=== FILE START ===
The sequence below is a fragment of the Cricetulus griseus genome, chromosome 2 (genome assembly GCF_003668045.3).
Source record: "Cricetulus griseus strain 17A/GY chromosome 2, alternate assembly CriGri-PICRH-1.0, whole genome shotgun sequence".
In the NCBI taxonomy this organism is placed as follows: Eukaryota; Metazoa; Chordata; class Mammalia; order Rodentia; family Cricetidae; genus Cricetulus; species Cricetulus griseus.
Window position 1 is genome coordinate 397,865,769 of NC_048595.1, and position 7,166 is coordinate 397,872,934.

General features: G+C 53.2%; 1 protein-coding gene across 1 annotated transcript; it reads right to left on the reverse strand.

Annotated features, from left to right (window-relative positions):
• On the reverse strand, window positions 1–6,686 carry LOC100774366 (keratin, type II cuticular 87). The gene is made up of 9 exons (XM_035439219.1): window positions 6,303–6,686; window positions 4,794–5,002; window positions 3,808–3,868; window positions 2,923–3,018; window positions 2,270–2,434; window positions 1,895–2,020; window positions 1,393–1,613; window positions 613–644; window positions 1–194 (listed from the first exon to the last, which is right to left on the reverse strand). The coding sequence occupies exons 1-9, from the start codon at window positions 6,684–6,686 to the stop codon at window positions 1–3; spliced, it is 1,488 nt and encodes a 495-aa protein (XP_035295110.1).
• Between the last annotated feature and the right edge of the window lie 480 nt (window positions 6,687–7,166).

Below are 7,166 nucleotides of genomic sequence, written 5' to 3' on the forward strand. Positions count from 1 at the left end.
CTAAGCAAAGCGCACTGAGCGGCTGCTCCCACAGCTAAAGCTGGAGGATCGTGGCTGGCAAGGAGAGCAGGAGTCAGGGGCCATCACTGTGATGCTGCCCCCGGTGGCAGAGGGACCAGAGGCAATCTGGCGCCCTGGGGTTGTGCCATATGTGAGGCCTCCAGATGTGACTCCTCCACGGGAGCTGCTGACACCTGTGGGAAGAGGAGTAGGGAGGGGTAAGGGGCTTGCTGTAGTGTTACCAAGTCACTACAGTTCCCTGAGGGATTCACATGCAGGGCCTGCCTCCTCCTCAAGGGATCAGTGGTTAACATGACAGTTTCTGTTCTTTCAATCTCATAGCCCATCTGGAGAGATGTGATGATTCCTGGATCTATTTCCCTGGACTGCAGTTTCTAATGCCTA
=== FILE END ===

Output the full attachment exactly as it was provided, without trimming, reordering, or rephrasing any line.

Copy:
The sequence below is a fragment of the Cricetulus griseus genome, chromosome 2 (genome assembly GCF_003668045.3).
Source record: "Cricetulus griseus strain 17A/GY chromosome 2, alternate assembly CriGri-PICRH-1.0, whole genome shotgun sequence".
In the NCBI taxonomy this organism is placed as follows: Eukaryota; Metazoa; Chordata; class Mammalia; order Rodentia; family Cricetidae; genus Cricetulus; species Cricetulus griseus.
Window position 1 is genome coordinate 397,865,769 of NC_048595.1, and position 7,166 is coordinate 397,872,934.

General features: G+C 53.2%; 1 protein-coding gene across 1 annotated transcript; it reads right to left on the reverse strand.

Annotated features, from left to right (window-relative positions):
• On the reverse strand, window positions 1–6,686 carry LOC100774366 (keratin, type II cuticular 87). The gene is made up of 9 exons (XM_035439219.1): window positions 6,303–6,686; window positions 4,794–5,002; window positions 3,808–3,868; window positions 2,923–3,018; window positions 2,270–2,434; window positions 1,895–2,020; window positions 1,393–1,613; window positions 613–644; window positions 1–194 (listed from the first exon to the last, which is right to left on the reverse strand). The coding sequence occupies exons 1-9, from the start codon at window positions 6,684–6,686 to the stop codon at window positions 1–3; spliced, it is 1,488 nt and encodes a 495-aa protein (XP_035295110.1).
• Between the last annotated feature and the right edge of the window lie 480 nt (window positions 6,687–7,166).

Below are 7,166 nucleotides of genomic sequence, written 5' to 3' on the forward strand. Positions count from 1 at the left end.
CTAAGCAAAGCGCACTGAGCGGCTGCTCCCACAGCTAAAGCTGGAGGATCGTGGCTGGCAAGGAGAGCAGGAGTCAGGGGCCATCACTGTGATGCTGCCCCCGGTGGCAGAGGGACCAGAGGCAATCTGGCGCCCTGGGGTTGTGCCATATGTGAGGCCTCCAGATGTGACTCCTCCACGGGAGCTGCTGACACCTGTGGGAAGAGGAGTAGGGAGGGGTAAGGGGCTTGCTGTAGTGTTACCAAGTCACTACAGTTCCCTGAGGGATTCACATGCAGGGCCTGCCTCCTCCTCAAGGGATCAGTGGTTAACATGACAGTTTCTGTTCTTTCAATCTCATAGCCCATCTGGAGAGATGTGATGATTCCTGGATCTATTTCCCTGGACTGCAGTTTCTAATGCCTA